Tuesday, December 30, 2014

Like My Pages on Facebook!

Tuesday, December 30, 2014

Want more information for high school counselors?  Then join my Face Book pages to get the most up to date information on relevant topics in schools, events, conferences, resources and much more!!

For High School Counselors Facebook Page

Peer Program Facebook Page

Peer Mediation Programs Facebook Page

Conflict Resolution Education in Teacher Education Facebook Page

Association for Conflict Resolution Youth Conference Facebook Page

Also, join these great pages to connect with other school counselors!!

High School Counselors Network Facebook Page

School Counselors With a Twist Facebook Page

Caught in the Middle School Counselors Facebook Page

Look forward to seeing you on Facebook!!


Saturday, December 27, 2014

A Great New Year's Resolution: No Name-Calling Week!

Saturday, December 27, 2014



We all know the story of "Rudolph, The Red Nosed Reindeer" and how he was suddenly plucked from obscurity into the annals of history by Santa.  However, if you really listen to the lyrics of the song or watch the movie, you may notice some familiar themes that pop out to you as a school counselor.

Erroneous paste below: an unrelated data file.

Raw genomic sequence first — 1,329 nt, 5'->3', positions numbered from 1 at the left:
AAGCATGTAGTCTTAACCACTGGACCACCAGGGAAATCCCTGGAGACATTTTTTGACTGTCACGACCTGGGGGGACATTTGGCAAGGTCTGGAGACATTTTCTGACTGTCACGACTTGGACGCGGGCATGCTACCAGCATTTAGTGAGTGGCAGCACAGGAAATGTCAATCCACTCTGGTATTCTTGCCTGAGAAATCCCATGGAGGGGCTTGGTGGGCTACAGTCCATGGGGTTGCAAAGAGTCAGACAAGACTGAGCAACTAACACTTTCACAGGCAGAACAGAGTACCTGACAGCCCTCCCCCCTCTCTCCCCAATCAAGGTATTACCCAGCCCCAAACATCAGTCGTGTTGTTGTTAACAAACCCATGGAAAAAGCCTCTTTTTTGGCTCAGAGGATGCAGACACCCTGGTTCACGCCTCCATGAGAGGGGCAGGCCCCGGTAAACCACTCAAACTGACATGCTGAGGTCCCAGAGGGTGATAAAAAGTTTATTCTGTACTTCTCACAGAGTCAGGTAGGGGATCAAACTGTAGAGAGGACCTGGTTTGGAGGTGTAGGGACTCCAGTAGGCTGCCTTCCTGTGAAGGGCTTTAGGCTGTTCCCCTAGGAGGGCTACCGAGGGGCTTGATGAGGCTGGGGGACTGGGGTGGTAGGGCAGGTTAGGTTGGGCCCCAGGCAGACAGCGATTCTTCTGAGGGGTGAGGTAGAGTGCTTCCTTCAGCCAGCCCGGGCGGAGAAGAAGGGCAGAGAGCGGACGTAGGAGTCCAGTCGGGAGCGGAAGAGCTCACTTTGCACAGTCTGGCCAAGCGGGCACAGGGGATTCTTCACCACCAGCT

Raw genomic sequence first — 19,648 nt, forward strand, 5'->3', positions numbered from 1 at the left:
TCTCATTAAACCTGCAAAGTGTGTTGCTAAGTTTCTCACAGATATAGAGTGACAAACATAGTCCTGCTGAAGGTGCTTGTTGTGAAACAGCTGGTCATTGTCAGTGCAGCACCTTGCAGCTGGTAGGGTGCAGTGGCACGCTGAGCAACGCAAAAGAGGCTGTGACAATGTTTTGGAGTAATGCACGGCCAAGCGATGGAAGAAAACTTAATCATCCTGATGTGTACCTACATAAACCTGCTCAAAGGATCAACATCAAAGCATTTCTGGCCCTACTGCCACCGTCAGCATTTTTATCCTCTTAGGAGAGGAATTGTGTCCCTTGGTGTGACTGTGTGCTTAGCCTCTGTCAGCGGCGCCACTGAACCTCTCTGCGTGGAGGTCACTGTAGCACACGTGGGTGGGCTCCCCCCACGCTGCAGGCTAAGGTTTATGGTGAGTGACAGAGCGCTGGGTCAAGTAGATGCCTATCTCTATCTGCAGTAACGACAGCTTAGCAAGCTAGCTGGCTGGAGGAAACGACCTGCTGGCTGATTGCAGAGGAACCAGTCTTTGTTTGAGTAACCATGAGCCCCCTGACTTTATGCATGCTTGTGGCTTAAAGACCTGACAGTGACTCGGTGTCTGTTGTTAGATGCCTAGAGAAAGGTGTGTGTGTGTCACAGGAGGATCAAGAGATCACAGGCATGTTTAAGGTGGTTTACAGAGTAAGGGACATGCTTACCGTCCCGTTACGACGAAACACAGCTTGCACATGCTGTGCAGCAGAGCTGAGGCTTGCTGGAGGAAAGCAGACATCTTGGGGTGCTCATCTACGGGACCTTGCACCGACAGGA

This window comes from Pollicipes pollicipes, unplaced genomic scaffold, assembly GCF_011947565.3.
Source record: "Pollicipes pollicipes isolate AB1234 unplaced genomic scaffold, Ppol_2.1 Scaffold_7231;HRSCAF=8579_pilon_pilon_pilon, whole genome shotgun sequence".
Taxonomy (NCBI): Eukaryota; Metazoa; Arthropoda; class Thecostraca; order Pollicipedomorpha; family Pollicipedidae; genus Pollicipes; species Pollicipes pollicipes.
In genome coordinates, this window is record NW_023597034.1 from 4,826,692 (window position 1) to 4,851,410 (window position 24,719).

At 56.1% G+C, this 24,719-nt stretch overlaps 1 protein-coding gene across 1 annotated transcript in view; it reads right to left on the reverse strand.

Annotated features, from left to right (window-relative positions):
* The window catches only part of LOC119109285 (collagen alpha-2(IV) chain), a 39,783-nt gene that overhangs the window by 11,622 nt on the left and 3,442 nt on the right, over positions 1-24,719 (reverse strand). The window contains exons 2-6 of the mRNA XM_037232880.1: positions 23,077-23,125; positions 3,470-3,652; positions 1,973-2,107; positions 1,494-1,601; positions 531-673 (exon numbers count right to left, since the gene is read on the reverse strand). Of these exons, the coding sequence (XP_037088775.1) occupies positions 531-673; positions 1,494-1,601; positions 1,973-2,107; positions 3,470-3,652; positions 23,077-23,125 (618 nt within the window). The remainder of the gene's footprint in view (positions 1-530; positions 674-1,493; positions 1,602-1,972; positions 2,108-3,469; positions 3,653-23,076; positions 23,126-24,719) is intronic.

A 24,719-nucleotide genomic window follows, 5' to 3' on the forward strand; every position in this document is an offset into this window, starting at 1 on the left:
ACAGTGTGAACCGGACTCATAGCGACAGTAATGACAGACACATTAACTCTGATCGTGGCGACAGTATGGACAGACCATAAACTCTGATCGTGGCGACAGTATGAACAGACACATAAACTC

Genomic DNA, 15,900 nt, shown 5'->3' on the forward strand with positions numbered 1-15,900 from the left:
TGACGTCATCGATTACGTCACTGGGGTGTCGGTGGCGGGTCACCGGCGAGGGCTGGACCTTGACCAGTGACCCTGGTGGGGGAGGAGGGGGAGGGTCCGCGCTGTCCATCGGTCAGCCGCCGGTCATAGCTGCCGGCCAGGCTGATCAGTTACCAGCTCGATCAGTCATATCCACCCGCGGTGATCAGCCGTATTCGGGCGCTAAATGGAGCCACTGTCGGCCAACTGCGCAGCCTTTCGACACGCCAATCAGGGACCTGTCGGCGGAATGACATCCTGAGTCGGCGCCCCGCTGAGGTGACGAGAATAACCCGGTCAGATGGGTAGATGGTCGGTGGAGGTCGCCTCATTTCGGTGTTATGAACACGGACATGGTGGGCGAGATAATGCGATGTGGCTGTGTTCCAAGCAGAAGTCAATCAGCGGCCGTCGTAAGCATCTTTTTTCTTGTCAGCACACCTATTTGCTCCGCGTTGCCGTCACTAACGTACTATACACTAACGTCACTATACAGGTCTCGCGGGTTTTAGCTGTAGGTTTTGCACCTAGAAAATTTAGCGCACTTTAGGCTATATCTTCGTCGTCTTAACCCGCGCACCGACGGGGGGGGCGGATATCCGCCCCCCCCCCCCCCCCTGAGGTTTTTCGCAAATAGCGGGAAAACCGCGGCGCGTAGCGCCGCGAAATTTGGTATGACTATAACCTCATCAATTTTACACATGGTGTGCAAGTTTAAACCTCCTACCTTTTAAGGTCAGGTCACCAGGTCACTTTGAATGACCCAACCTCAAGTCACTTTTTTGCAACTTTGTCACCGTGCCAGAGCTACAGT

Themes from "Rudolph, The Red Nosed Reindeer"

Dancer and his pals were the leaders of the popular crowd and they set the bar of social acceptance in the North Pole (i.e. everyone must have a black nose to participate in the Reindeer Games).

No red noses allowed at the Reindeer Games!

When Rudolph was born, he was born with a disability that made him stand out from his peers (eventually when the disability was revealed, he was bullied and harassed by his peers).

This kid looks weird!

Initially, Rudolph's parents tried to hide and ignore his disability in order to receive acceptance by the popular crowd.  (No IEPs here!)

Lets put some dirt on his nose and no one will ever know the truth!

When Rudolph's disability was revealed, Rudolph and his family were ostracized by Santa and his coach, Comet. 

"No one is allowed to play with a red nosed reindeer!"

Santa never addressed the teasing, taunting, or shunning by the reindeer.  He acted like everything was okay; therefore, he was definitely setting himself up for a lawsuit!

Santa and his reindeer couldn't pull the sleigh in the fog and became desperate for a solution.  They were forced to accept Rudolph's help because they did not want to be on the news for not delivering gifts to all the "good little boys and girls".

Santa actually forced Rudolph to guide the sleigh and never even offered an apology for his workers' harassment!

"Get over it kid...this is your chance to make it big!"